Tuesday, February 2, 2016
What inspires a young man to climb on the back of an ill-tempered, 1,500-pound Brahman bull? For veteran rodeo clown Lecile Harris, it was watching the bull riders at an Arlington, Tenn., rodeo in 1955. Thinking it was something he could do, Harris climbed on the back of a bull and was thrown before getting out of the bucking chute. The day ended with a torn shirt and a determination to try it again.
Harris, 79, was born in Lake Cormorant, Miss. He lived there until he was 5 years old, when his family relocated to Collierville, Tenn. A self-professed clown with a penchant for mischief, Harris was 18 and bound for college on a football scholarship when he tried to ride a bull at his proverbial first rodeo.
"You could do that at the little Sunday afternoon rodeos back then," Harris says. "You just paid your $5 entry fee, borrowed somebody's rope and spurs, and got on. Most people only get once. If they have as big a wreck as I did, they don't try it again, but it kind (of) made me mad."
Harris tried bull riding a few more times before he got in the arena to bullfight and distract the angry bull away from a fallen rider, the dangerous role of the rodeo clowns at that time. When the opportunity arose, Harris kicked off his rodeo career as a volunteer replacement for an injured clown.
"Well, about the fourth Sunday I went back to Arlington, the regular clown had broke his collar bone and couldn't make it," he says. "I'd been watching the bullfighter. I was a little bit more interested in bullfighting than riding. I was raised on a farm and knew cattle; I had what they call 'cow sense,' so I told the man running the rodeo (that) I thought I could do it."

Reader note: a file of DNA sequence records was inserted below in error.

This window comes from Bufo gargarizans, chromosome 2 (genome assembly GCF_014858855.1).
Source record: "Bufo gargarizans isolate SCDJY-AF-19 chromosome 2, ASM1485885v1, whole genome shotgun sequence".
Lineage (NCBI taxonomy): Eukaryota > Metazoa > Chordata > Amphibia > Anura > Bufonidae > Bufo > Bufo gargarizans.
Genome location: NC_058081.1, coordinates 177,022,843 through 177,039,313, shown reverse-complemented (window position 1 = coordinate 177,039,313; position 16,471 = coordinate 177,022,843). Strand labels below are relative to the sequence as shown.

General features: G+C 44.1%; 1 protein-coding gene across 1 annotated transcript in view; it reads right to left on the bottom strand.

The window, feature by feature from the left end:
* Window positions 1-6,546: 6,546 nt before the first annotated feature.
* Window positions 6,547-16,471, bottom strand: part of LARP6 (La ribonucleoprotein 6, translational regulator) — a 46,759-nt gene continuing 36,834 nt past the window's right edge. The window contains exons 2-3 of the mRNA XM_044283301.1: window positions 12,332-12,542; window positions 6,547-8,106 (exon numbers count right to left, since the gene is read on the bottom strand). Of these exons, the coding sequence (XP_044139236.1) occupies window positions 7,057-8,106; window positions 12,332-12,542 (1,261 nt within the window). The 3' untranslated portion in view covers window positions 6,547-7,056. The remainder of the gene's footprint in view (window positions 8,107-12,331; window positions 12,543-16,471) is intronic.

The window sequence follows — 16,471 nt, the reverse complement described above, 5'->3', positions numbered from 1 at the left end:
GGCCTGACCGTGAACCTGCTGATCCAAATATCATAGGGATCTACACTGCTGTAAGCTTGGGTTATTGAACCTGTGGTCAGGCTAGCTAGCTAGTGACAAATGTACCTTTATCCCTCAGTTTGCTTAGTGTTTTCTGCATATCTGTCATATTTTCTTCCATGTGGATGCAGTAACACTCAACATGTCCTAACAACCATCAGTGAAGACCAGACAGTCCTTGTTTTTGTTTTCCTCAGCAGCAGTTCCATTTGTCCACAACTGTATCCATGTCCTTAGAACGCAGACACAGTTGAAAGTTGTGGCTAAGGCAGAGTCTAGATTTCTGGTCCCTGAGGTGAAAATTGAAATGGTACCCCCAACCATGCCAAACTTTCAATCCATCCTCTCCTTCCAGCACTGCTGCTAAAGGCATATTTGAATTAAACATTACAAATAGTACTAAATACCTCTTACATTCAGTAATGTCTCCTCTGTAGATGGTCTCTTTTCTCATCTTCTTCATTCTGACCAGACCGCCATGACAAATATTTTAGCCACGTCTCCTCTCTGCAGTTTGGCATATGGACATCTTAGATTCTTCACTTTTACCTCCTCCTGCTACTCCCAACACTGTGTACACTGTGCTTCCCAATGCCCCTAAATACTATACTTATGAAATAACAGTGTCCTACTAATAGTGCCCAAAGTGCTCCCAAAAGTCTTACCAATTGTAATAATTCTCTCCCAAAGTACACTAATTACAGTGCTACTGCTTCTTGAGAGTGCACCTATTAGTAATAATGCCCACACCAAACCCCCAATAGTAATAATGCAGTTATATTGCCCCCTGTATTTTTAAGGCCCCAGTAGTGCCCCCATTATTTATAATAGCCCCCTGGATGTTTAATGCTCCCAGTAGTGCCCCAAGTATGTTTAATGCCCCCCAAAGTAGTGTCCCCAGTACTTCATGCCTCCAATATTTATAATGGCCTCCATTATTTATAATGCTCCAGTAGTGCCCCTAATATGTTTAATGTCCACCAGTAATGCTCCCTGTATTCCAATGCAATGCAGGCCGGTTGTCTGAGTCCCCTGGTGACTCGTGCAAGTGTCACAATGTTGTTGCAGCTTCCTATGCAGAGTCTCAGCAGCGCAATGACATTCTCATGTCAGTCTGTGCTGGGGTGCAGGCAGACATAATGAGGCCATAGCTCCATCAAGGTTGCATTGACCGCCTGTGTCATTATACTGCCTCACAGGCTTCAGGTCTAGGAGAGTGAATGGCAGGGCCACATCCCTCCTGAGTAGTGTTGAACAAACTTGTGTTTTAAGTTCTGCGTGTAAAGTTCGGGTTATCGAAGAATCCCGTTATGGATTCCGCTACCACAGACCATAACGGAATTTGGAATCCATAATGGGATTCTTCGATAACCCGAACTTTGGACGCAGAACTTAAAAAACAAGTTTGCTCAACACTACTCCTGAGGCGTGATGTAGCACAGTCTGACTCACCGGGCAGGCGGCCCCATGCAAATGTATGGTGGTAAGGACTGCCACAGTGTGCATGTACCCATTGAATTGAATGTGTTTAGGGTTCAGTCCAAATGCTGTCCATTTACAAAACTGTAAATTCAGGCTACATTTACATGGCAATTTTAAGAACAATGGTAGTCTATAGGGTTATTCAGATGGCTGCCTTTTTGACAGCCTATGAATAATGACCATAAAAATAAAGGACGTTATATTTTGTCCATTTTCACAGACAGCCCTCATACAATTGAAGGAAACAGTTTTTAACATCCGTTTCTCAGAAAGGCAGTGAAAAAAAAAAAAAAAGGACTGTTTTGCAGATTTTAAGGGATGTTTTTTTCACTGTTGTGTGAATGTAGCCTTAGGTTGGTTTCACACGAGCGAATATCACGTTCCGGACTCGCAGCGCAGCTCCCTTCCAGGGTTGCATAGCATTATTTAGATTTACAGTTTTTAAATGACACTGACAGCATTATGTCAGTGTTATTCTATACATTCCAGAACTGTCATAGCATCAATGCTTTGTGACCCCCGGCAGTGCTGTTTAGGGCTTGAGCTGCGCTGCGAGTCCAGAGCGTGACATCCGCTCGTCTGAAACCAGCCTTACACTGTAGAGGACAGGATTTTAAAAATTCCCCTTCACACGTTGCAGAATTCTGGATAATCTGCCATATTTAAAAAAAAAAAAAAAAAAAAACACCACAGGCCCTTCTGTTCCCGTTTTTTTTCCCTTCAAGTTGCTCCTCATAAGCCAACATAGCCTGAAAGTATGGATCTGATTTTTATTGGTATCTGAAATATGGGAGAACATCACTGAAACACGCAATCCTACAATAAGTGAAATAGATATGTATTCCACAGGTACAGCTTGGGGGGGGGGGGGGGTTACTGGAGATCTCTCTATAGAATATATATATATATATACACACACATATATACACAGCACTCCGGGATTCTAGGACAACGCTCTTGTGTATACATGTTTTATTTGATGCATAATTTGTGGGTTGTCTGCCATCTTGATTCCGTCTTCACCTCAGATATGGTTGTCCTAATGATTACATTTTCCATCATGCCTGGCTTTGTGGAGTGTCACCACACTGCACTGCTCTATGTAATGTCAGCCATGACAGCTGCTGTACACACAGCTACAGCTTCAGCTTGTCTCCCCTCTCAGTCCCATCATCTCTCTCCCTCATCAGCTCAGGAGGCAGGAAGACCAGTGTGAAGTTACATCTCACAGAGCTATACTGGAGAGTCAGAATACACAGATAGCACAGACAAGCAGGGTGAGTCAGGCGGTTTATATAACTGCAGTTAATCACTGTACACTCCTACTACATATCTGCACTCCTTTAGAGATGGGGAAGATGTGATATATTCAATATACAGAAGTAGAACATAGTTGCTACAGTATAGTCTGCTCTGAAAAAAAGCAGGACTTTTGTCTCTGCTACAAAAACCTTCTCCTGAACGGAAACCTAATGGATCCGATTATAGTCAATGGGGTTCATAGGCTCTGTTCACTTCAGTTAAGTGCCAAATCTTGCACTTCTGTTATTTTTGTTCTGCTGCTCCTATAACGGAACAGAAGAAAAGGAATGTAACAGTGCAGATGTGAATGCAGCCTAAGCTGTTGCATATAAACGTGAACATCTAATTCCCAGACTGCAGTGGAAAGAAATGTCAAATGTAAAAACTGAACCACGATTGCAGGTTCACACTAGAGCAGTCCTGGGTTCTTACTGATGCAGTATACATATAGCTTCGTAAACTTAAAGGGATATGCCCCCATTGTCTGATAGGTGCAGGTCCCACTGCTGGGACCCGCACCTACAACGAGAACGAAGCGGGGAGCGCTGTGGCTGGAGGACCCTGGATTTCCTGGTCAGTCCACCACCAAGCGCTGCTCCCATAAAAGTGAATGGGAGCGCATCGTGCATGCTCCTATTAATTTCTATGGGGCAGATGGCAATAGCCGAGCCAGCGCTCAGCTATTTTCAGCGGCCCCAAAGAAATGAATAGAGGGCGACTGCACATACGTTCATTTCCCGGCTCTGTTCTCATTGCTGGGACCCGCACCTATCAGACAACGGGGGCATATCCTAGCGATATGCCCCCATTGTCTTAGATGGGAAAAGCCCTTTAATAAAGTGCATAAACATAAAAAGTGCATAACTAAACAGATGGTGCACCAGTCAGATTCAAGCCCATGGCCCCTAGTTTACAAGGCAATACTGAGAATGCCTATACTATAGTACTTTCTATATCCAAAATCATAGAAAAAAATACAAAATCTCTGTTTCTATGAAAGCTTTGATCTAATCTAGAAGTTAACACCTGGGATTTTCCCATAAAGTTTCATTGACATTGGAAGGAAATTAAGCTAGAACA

For the next few years, Harris played football and studied animal husbandry at Northwest Mississippi Community College. He rodeo-ed in the summer, honing his bullfighting and clowning skills. That's when he discovered that he could dance with the bulls.
"The bull dancing came about accidentally," he says. "When I was young, around 1956, I would work the entire rodeo. The bull riding was usually the last event, so the announcer would play a rock 'n' roll song, and I would comedy dance for the crowd. At the end of each performance, they would turn out a fighting bull, and I would pair up and dance with it. Sometimes (the bulls) were hot enough that when I made my moves, they would do the same, and it looked like we were dancing. I danced with a bull at every rodeo until I retired from fighting."
Harris clowned, fought and danced with the bulls for 36 years, but his career continued. His comedic talent paved the way to work in film and television including roles in "Walking Tall, Final Chapter" and "The Last Days of Frank and Jesse James." He was a cast member on the musical comedy show, "Hee Haw," for five years. Professional Rodeo Cowboys Association named him Clown Of The Year in 1992, 1994, 1995 and 1996, and in 2007, he was inducted into the Rodeo Hall of Fame. Harris continues to perform and do comedy announcing at rodeos around the country, including at the annual Dixie National Rodeo, which is Feb.11-17 this year.
"I've been performing in Jackson for about 20 years, so the Dixie National is really special to me," he says. "It's the whole package—a really good rodeo, but small enough that I can walk around and see all the people I've been seeing in those boxes for years. I know them; I know their kids and grandkids; I've seen all of them grow up. It's like coming home."
This year, Harris has a special treat for his Jackson fans and family. After each performance, he'll be selling and signing copies of his book, "Lecile: This Ain't My First Rodeo" (Clowning Around Enterprises LLC, $20, 2015)
For tickets and information, visit mdac.ms.gov.
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